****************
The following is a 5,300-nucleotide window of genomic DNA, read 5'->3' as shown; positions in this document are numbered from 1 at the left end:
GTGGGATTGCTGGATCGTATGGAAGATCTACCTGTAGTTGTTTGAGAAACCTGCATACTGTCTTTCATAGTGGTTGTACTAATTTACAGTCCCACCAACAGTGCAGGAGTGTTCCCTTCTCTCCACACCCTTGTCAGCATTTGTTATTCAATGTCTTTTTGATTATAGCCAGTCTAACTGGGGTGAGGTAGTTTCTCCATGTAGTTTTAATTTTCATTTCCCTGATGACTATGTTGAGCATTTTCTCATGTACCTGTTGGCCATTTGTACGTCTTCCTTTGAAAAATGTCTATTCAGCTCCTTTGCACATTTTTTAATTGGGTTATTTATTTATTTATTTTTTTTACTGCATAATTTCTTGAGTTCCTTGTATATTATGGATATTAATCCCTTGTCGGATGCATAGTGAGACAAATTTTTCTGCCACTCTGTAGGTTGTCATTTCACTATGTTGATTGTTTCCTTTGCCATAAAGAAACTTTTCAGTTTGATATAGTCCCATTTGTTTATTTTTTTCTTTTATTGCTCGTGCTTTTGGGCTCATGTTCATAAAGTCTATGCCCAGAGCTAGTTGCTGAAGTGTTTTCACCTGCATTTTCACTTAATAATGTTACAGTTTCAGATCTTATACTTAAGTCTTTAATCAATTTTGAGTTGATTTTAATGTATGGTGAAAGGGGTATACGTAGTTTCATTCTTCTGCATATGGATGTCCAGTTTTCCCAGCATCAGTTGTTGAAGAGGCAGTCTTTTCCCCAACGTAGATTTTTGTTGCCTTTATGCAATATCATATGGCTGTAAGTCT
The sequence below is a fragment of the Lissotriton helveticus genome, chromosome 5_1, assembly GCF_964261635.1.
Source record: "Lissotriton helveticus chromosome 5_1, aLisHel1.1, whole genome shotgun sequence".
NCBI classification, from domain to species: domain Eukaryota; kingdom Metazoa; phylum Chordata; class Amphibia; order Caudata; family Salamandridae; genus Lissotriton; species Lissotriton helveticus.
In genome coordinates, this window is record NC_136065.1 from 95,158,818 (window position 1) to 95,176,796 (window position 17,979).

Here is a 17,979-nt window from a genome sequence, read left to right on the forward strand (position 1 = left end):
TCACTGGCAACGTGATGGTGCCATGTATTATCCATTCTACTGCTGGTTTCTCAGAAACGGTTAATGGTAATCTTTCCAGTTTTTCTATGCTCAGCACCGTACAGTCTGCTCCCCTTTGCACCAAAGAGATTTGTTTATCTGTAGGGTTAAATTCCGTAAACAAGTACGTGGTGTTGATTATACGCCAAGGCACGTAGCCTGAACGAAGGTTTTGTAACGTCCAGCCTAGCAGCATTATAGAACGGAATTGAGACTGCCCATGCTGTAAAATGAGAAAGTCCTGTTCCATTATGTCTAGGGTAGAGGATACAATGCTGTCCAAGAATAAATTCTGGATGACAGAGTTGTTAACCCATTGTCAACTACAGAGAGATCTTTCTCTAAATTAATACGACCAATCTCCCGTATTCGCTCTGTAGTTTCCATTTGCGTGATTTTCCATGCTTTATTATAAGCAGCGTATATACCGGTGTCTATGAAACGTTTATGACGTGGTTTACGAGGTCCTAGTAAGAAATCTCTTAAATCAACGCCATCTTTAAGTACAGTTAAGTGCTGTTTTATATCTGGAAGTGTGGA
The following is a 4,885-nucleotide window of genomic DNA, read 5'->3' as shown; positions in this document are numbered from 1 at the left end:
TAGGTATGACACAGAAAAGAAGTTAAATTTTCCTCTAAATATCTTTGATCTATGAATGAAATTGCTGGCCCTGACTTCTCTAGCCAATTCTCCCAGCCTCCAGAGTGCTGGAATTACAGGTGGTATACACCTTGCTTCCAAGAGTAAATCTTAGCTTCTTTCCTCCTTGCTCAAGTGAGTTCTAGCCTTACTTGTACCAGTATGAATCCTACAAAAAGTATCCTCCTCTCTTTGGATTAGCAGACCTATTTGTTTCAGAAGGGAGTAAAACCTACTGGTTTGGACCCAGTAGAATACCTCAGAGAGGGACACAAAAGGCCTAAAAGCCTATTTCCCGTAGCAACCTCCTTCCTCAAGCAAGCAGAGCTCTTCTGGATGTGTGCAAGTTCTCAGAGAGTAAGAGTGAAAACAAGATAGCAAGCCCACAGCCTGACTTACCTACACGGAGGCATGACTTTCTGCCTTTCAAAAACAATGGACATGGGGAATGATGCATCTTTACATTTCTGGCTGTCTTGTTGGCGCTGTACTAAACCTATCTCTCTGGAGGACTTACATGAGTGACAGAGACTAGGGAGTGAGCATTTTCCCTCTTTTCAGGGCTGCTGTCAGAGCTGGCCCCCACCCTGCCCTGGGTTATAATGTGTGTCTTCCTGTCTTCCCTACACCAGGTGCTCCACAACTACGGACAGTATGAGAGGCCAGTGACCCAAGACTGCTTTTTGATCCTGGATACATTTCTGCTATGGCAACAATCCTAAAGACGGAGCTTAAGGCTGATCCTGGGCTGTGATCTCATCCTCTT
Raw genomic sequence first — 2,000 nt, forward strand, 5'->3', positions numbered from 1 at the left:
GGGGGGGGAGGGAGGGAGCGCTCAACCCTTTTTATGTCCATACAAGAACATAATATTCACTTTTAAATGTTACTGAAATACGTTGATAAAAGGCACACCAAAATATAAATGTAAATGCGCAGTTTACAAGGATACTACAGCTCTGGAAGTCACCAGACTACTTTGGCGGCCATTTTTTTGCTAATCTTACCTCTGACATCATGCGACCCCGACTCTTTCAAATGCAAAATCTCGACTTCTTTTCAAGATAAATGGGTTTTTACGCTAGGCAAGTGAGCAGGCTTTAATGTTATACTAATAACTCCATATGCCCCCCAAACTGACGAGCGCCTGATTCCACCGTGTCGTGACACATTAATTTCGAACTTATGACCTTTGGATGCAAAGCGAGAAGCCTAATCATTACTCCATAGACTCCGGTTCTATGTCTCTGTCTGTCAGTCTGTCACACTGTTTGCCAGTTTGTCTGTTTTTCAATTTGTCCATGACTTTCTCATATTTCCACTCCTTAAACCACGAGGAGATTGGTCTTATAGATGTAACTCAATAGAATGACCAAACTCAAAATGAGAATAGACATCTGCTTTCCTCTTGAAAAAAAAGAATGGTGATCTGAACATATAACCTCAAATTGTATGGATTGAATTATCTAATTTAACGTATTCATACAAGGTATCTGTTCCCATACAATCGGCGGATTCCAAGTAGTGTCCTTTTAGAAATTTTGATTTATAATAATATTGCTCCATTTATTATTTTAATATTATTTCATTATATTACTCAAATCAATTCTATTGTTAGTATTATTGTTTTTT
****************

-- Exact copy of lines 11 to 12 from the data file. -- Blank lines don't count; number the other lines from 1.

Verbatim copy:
Raw genomic sequence first — 2,000 nt, forward strand, 5'->3', positions numbered from 1 at the left:
GGGGGGGGAGGGAGGGAGCGCTCAACCCTTTTTATGTCCATACAAGAACATAATATTCACTTTTAAATGTTACTGAAATACGTTGATAAAAGGCACACCAAAATATAAATGTAAATGCGCAGTTTACAAGGATACTACAGCTCTGGAAGTCACCAGACTACTTTGGCGGCCATTTTTTTGCTAATCTTACCTCTGACATCATGCGACCCCGACTCTTTCAAATGCAAAATCTCGACTTCTTTTCAAGATAAATGGGTTTTTACGCTAGGCAAGTGAGCAGGCTTTAATGTTATACTAATAACTCCATATGCCCCCCAAACTGACGAGCGCCTGATTCCACCGTGTCGTGACACATTAATTTCGAACTTATGACCTTTGGATGCAAAGCGAGAAGCCTAATCATTACTCCATAGACTCCGGTTCTATGTCTCTGTCTGTCAGTCTGTCACACTGTTTGCCAGTTTGTCTGTTTTTCAATTTGTCCATGACTTTCTCATATTTCCACTCCTTAAACCACGAGGAGATTGGTCTTATAGATGTAACTCAATAGAATGACCAAACTCAAAATGAGAATAGACATCTGCTTTCCTCTTGAAAAAAAAGAATGGTGATCTGAACATATAACCTCAAATTGTATGGATTGAATTATCTAATTTAACGTATTCATACAAGGTATCTGTTCCCATACAATCGGCGGATTCCAAGTAGTGTCCTTTTAGAAATTTTGATTTATAATAATATTGCTCCATTTATTATTTTAATATTATTTCATTATATTACTCAAATCAATTCTATTGTTAGTATTATTGTTTTTT